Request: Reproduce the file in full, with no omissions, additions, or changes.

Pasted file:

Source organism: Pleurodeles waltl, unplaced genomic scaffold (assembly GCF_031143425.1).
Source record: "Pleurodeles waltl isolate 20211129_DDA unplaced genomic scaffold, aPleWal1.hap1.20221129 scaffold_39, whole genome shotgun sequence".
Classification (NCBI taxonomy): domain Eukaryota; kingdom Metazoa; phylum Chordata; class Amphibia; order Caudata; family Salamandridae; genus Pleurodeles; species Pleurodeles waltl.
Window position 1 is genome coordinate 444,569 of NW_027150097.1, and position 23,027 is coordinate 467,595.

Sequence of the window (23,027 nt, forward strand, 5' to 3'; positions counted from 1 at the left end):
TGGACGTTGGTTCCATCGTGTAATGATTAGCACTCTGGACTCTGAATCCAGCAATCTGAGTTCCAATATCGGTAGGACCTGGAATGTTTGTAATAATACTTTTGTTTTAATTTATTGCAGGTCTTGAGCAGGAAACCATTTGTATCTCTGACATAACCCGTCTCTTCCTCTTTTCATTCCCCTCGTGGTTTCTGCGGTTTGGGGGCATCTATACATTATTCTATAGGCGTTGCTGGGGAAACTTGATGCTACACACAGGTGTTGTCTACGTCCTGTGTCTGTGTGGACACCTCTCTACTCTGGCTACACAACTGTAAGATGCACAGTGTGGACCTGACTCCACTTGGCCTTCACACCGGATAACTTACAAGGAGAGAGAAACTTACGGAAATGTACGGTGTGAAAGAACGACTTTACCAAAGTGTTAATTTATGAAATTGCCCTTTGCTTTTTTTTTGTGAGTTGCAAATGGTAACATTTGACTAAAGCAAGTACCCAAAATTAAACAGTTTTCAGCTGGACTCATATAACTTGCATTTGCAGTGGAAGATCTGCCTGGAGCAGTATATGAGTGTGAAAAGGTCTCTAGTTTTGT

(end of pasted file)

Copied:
Source organism: Pleurodeles waltl, unplaced genomic scaffold (assembly GCF_031143425.1).
Source record: "Pleurodeles waltl isolate 20211129_DDA unplaced genomic scaffold, aPleWal1.hap1.20221129 scaffold_39, whole genome shotgun sequence".
Classification (NCBI taxonomy): domain Eukaryota; kingdom Metazoa; phylum Chordata; class Amphibia; order Caudata; family Salamandridae; genus Pleurodeles; species Pleurodeles waltl.
Window position 1 is genome coordinate 444,569 of NW_027150097.1, and position 23,027 is coordinate 467,595.

Sequence of the window (23,027 nt, forward strand, 5' to 3'; positions counted from 1 at the left end):
TGGACGTTGGTTCCATCGTGTAATGATTAGCACTCTGGACTCTGAATCCAGCAATCTGAGTTCCAATATCGGTAGGACCTGGAATGTTTGTAATAATACTTTTGTTTTAATTTATTGCAGGTCTTGAGCAGGAAACCATTTGTATCTCTGACATAACCCGTCTCTTCCTCTTTTCATTCCCCTCGTGGTTTCTGCGGTTTGGGGGCATCTATACATTATTCTATAGGCGTTGCTGGGGAAACTTGATGCTACACACAGGTGTTGTCTACGTCCTGTGTCTGTGTGGACACCTCTCTACTCTGGCTACACAACTGTAAGATGCACAGTGTGGACCTGACTCCACTTGGCCTTCACACCGGATAACTTACAAGGAGAGAGAAACTTACGGAAATGTACGGTGTGAAAGAACGACTTTACCAAAGTGTTAATTTATGAAATTGCCCTTTGCTTTTTTTTTGTGAGTTGCAAATGGTAACATTTGACTAAAGCAAGTACCCAAAATTAAACAGTTTTCAGCTGGACTCATATAACTTGCATTTGCAGTGGAAGATCTGCCTGGAGCAGTATATGAGTGTGAAAAGGTCTCTAGTTTTGT